It’s not my intention to debate the legality of prostitution here, suffice it to say I believe that whatever agreement two consenting adults chose to enter behind closed doors is their own business.
And while prostitution is illegal in most states, I find something discomfiting about the way no less than 40 state attorneys-general joined forces to browbeat Craigslist into policing the ad notices for sensual massages on its site.
To get the states to back off further legal action, Craigslist agreed to replace its “Erotic Services” category with another “Adult Services” category. All postings will have to be reviewed and approved by Craigslist staff.
The legal full court press was sparked by the murder of a 25-year-old masseuse whose killer said he found her listed on Craigslist. While the attorneys-general, led by Richard Blumenthal of Connecticut and Lisa Madigan of Illinois, welcomed Craigslist’s decision, they did not explain how forcing Craigslist to review of all ads offering adult services will prevent another such murder.
The young woman’s murder was a tragedy, but considering that Craigslist generates 20 million page views per month worldwide, along with millions of dollars in transactions, most non-sexual in nature, between satisfied parties, the site can hardly be qualified as an incubator of crime. The problem is that Craigslist exists in a world where bad people do bad things.
As far as the government goes, two factors are at work here. The first is plain old moral panic over another online service that has impacted social behavior. Witness the campaign against social networking sites. Yes, they have attracted sexual predators, and we need both strong corporate policies and well-written laws to protect our children from online danger. But instead of that, legislators have been treating Internet social networking as if it causes predation, which it does not. The fact is predators will go where prey is, whether it is a playground, schoolyard or social networking site.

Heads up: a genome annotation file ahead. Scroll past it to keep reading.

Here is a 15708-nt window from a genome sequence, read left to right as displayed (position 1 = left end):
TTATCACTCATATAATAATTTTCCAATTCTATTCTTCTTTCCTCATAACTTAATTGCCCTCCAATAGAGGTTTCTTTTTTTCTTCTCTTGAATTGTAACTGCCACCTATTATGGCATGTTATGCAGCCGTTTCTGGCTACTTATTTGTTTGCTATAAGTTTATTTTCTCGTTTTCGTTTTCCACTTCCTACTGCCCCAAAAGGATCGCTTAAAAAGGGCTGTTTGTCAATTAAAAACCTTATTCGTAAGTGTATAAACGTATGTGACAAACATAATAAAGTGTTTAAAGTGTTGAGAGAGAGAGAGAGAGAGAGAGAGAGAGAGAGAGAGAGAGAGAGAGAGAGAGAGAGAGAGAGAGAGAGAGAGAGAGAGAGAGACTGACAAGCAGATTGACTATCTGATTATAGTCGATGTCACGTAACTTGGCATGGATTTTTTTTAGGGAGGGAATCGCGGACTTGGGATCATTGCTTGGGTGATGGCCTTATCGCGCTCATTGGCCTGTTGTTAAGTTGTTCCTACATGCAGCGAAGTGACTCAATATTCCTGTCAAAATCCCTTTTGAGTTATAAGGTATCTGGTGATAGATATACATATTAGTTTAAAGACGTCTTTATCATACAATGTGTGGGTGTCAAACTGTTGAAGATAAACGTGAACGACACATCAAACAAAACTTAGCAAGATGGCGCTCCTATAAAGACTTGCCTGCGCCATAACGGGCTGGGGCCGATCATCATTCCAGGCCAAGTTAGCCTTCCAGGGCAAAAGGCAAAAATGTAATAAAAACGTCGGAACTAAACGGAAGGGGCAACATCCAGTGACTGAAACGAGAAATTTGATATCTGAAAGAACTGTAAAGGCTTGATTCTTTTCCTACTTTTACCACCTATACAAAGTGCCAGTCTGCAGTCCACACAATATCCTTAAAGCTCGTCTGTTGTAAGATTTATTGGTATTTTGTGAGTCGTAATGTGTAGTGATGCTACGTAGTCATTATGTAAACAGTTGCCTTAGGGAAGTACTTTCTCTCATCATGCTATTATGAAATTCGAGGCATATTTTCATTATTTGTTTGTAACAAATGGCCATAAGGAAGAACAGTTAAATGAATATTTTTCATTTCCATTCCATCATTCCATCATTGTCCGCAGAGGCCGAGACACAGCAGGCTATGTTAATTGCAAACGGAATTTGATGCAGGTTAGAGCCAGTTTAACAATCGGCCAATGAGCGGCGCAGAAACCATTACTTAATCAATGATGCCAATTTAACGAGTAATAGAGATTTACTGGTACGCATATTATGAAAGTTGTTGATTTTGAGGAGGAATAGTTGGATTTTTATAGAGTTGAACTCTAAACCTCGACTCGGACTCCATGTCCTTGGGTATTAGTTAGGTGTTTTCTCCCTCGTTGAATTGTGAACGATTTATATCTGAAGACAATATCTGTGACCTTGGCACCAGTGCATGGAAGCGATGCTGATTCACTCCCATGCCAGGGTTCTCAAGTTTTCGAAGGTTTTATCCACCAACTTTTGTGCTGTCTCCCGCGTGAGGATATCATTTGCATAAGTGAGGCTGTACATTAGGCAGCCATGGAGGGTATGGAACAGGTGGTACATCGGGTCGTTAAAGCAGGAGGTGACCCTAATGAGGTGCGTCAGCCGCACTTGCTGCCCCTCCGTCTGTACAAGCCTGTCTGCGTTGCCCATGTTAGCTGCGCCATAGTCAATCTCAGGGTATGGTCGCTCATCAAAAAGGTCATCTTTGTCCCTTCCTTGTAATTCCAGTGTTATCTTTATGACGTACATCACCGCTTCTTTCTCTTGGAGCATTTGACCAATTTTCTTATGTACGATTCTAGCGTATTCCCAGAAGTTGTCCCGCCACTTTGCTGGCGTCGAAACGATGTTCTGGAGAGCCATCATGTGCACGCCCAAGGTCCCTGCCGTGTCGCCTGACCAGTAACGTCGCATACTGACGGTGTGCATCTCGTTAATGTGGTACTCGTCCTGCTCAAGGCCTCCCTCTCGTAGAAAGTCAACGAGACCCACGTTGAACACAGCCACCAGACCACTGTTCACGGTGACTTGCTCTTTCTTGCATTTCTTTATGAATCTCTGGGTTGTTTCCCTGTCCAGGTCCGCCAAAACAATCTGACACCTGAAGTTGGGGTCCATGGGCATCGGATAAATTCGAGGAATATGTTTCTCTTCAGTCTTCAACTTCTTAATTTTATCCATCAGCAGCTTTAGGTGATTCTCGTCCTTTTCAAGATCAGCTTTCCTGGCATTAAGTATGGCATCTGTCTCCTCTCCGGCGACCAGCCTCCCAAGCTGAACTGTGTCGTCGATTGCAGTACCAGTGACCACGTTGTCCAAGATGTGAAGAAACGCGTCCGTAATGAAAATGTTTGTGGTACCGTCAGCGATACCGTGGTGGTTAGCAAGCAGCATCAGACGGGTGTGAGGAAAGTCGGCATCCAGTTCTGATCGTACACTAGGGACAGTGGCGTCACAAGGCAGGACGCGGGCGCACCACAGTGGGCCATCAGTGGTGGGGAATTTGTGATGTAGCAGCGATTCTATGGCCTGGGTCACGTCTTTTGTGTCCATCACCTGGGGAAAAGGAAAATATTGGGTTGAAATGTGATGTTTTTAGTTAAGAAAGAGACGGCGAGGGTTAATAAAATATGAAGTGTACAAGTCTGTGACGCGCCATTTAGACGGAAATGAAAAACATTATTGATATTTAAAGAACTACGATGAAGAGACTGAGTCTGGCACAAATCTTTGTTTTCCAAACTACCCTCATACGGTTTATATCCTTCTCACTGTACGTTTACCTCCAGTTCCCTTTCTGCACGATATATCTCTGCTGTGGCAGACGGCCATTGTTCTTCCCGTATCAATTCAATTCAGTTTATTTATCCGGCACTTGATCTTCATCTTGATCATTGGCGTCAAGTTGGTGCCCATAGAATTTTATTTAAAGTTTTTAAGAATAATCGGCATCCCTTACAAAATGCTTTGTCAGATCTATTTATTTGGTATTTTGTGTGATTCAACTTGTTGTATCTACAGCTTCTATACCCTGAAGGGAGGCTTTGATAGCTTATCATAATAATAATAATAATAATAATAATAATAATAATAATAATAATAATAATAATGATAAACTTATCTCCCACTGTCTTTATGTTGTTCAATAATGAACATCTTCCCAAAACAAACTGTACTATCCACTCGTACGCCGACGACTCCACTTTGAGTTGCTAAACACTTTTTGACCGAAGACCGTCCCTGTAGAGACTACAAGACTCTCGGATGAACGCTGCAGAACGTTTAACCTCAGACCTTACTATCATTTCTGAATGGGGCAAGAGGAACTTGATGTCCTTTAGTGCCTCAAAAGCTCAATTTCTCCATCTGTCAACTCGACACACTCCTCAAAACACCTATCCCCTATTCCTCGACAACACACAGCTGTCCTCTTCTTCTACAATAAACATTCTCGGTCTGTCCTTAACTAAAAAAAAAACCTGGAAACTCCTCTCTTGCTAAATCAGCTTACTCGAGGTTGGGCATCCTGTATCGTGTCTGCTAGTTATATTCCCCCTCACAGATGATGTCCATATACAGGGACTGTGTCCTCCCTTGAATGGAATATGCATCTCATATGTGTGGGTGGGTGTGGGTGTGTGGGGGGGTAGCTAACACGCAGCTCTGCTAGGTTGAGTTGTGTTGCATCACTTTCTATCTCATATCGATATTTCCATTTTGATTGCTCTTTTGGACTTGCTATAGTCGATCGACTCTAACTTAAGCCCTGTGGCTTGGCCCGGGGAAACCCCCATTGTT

The second factor is the growing aggressiveness of both the federal and the state governments in seeking to regulate both Internet content and commerce. The last few years has seen a reversal of the conventional wisdom that Internet commerce models should be left alone to play themselves out, with government interference a last resort. That has given way to a new mentality that says regulate, restrict and censor first. As another example, look at Hulu.com. Barely known 12 months ago, the Internet video site is already said to be in the antitrust crosshairs of the Obama administration. Hulu’s business sector hasn’t even matured yet, and already the Feds are ready to declare it an illegal monopoly!
As with Hulu, which raised its brand with a campaign of offbeat ads launched during the Super Bowl, Craigslist’s visibility is its liability. Craigslist isn’t the only site of its kind, just the largest and most recognizable. As such, Craigslist has been a target of activist legislators and bureaucrats for several years. First, it came under fire because the service, by letting users post their own notices, skirted EEOC rules. For example, a landlord could post an add stating black, female, bisexual, vegan, non-smoking tenant was preferred. That was too upsetting for the social engineers in our state houses and town halls. The Seven Circuit Court of Appeals ruled in Craigslist’s favor.
That’s why the states’ campaign against Craigslist’s erotic services comes off as a power play. Employing just 28 staffers, Craigslist is no Internet behomoth (eBay holds a 25 percent stake). Craigslist simply was too visible an example of how the Internet can subvert bureaucracies carefully constructed to regulate the lives of citizens. All in all, Craigslist probably provides a much safer environment for sex workers. They can operate independently of procurers, screen their clients and keep the money they make. Craigslist simply was making it too easy to pay for sex and had to be punished. That ads for “erotic services” will move to other categories or to other, less well-known sites, doesn’t matter. The objective of the prosecution was to assert state power over a site that was allowing users to defeat state-erected barriers preventing exercise their freedom of association and freedom of contract.
Consider this: In such lean times, 40 states signed on to the Craigslist investigation and prosecution. As part of the investigation, the Cook County, Ill., sheriff spent $100,000 worth of time and resources scrolling through the site’s sex ads (nice work if you can get it). How much more taxpayer money was and will be spent in a largely symbolic attempt to put a kibosh on online ads for massages with a happy ending? When it comes to Internet, that alone should tell you where the government’s priorities are.